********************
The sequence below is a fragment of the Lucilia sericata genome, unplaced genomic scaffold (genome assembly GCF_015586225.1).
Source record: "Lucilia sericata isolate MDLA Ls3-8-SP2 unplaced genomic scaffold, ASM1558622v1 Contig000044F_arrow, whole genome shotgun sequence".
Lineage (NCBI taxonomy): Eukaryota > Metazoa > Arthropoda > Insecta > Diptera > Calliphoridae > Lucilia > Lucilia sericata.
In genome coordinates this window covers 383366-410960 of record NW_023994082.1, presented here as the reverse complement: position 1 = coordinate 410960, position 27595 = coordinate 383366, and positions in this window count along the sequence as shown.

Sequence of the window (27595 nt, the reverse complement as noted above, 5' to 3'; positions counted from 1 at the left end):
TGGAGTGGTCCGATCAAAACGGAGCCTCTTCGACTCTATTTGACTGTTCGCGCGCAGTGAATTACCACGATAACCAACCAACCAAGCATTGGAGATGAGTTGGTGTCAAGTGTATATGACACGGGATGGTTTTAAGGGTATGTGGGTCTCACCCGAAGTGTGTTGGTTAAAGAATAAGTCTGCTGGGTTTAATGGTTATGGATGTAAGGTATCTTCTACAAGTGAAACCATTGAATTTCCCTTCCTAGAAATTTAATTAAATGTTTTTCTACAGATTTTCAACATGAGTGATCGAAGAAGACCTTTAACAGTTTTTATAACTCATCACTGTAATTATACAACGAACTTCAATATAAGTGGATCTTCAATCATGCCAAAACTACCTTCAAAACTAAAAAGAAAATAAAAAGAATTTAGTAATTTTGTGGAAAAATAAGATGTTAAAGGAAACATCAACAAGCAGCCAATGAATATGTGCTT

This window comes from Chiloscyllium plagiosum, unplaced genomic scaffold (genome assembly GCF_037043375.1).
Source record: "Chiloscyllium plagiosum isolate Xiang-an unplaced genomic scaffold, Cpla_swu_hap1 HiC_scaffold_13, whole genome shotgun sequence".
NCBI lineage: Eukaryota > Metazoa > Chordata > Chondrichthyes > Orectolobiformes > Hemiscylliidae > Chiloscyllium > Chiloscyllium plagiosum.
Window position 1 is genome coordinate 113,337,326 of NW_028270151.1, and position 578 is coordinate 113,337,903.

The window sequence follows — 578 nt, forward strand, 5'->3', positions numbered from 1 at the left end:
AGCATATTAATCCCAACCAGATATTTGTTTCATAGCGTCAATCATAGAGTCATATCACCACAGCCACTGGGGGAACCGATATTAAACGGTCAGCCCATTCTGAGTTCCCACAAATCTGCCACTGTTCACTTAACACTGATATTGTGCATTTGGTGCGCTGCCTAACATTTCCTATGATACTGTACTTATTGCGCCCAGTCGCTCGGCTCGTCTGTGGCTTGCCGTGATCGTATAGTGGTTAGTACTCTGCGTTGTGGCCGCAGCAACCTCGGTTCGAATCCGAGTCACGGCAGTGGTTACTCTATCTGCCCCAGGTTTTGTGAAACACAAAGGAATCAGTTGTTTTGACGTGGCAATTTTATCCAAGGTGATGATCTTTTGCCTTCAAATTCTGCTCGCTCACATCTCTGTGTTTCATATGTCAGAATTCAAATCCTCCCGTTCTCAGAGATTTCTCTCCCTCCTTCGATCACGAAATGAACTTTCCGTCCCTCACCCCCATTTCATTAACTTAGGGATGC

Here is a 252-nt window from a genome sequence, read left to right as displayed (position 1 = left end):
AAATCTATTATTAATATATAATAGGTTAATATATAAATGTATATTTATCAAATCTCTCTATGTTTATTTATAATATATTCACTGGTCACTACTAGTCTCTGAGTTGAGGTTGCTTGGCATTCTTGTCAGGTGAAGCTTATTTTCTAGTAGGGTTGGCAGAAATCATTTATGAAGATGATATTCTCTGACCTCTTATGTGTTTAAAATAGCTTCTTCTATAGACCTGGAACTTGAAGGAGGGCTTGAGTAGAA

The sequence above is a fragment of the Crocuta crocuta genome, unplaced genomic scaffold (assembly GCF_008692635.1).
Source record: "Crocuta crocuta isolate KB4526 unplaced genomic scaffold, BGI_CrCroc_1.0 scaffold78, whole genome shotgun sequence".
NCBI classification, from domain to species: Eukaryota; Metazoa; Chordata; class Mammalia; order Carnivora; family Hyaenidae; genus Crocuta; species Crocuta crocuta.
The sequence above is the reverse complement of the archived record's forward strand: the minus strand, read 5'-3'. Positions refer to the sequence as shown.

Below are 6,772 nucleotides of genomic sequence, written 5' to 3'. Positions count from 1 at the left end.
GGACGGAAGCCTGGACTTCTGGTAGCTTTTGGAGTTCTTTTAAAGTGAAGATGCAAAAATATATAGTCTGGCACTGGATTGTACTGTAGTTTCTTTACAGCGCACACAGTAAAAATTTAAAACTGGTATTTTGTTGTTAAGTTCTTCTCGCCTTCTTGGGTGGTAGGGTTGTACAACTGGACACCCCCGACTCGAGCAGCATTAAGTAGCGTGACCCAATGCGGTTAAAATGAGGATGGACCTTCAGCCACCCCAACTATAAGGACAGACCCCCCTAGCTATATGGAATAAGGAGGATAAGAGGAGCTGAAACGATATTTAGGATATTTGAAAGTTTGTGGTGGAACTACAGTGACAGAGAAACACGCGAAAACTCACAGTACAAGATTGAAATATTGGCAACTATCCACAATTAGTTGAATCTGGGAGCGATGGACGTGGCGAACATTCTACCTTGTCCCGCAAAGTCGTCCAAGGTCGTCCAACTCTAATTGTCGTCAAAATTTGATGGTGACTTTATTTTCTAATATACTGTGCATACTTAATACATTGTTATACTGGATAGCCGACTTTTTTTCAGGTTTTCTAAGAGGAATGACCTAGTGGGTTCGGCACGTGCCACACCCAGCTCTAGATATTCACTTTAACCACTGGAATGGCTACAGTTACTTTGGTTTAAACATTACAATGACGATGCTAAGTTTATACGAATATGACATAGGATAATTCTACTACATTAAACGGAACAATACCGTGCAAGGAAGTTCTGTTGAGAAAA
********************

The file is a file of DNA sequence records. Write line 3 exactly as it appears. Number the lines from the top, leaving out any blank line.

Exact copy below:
Lineage (NCBI taxonomy): Eukaryota > Metazoa > Arthropoda > Insecta > Diptera > Calliphoridae > Lucilia > Lucilia sericata.